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Sunday, May 3, 2015

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Jewish groups help flood victims in Pakistan

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TORONTO — Last week, Jewish federations across Canada set up relief funds for flood victims in Pakistan, as did Ve’ahavta – the Canadian Jewish Humanitarian and Relief Committee.

Both the federations and Ve’ahavta will funnel their aid through the American Jewish Joint Distribution Committee (JDC), which is collecting funds to provide victims with food, clothing, medicine and other necessities.

Linda Kisclowicz, executive vice-president of UIA Federations Canada, told The CJN that the JDC works with “partners on the ground” in Pakistan. JDC provides aid in countries around the world for victims of natural and man-made disasters. It also helped Pakistanis after the 2005 and 2008 earthquakes and implemented relief efforts in Haiti following the earthquake this year.

“We always believe we have a broader responsibility to help people who are in serious need,” said Kislowicz. “The impact of this is enormous, and it keeps getting worse every day.”

As of Monday morning, UJA Federation of Greater Toronto had raised $11,400 for the Pakistan flood relief fund that it set up two days earlier, said Howard English, the federation’s vice-president of strategic communications.

English clarified that the money allocated for relief in Pakistan is separate from money collected in UJA’s annual campaign and does not affect campaign allocations.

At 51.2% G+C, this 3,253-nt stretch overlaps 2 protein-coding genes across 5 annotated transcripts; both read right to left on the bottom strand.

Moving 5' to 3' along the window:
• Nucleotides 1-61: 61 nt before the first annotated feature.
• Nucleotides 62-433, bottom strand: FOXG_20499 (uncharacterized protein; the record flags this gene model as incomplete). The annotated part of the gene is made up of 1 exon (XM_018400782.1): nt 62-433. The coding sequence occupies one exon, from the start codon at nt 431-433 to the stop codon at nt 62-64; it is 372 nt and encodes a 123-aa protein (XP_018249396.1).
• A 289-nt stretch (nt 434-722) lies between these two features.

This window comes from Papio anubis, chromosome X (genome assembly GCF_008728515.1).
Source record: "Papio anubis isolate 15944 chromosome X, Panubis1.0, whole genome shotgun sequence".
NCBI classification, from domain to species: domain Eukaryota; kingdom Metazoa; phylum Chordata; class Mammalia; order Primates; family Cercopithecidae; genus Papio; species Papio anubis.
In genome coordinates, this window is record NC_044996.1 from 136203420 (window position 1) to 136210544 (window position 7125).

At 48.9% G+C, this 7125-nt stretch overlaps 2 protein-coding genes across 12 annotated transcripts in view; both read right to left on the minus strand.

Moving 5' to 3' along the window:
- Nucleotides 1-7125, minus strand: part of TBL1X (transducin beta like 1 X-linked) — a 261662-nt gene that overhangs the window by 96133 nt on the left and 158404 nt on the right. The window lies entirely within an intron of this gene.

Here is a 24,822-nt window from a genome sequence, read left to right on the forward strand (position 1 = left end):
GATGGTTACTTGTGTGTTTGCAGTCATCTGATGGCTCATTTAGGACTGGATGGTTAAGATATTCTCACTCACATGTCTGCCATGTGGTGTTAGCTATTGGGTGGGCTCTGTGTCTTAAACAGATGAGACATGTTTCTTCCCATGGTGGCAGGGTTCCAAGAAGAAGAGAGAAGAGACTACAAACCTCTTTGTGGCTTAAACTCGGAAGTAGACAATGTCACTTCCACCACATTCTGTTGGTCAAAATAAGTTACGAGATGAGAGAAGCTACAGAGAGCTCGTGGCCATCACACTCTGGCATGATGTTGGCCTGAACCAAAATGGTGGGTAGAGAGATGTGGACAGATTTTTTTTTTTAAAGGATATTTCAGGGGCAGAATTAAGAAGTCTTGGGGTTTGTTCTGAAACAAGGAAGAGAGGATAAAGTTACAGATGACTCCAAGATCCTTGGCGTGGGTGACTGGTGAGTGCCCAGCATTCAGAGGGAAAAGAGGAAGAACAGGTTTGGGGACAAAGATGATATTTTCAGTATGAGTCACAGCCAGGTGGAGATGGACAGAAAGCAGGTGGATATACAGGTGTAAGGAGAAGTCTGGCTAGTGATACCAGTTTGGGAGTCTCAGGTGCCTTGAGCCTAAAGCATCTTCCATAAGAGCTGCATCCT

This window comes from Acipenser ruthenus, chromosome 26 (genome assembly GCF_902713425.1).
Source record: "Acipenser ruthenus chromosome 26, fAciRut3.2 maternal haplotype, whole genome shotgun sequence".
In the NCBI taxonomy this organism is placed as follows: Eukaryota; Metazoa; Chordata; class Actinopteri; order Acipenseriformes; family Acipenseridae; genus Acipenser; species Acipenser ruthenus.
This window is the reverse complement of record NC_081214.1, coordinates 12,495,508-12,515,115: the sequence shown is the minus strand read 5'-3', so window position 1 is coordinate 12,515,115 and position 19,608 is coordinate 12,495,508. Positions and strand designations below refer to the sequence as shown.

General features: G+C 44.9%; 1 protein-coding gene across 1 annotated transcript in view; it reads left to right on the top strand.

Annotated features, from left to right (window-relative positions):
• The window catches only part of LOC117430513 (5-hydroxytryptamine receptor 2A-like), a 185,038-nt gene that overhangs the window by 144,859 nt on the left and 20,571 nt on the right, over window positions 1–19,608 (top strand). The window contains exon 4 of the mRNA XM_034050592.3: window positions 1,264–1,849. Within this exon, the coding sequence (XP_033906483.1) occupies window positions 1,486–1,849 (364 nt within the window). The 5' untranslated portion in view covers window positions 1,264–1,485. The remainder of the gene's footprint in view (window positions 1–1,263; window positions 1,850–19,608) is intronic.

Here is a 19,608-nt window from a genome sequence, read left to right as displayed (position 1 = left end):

Avrum Rosensweig, Ve’ahavta’s president and founder, said the magnitude of the recent crisis is very tragic. “We wish everybody well, and we hope dearly that the Jewish people can play an important role in making it better for these men, women and children, and that we establish strong friendships and partnerships on the ground in Pakistan.”

Rosensweig said that Jewish involvement is important, despite the fact that “people [there] are not necessarily considered our friends.

“I don’t see it as helping our enemies. I see it as helping people at the worst time of their lives.”

That is the primary reason, he noted, but he said he also hopes that “there will be an understanding that the Jewish people are playing a role.”

As of last Friday, the morning after its fund was established, Ve’ahavta was funnelling donations through the JDC, and looking into other opportunities as well, he said.

By Monday morning, the organization had raised about $3,000.  

Flooding began late last month, and at least 1,600 people have been announced dead. More than 20 million people have lost their homes, and more than 6,000 villages and towns have been swept away by the floods, as one-fifth of the country is under water.

With files from Ha’aretz and JTA

 

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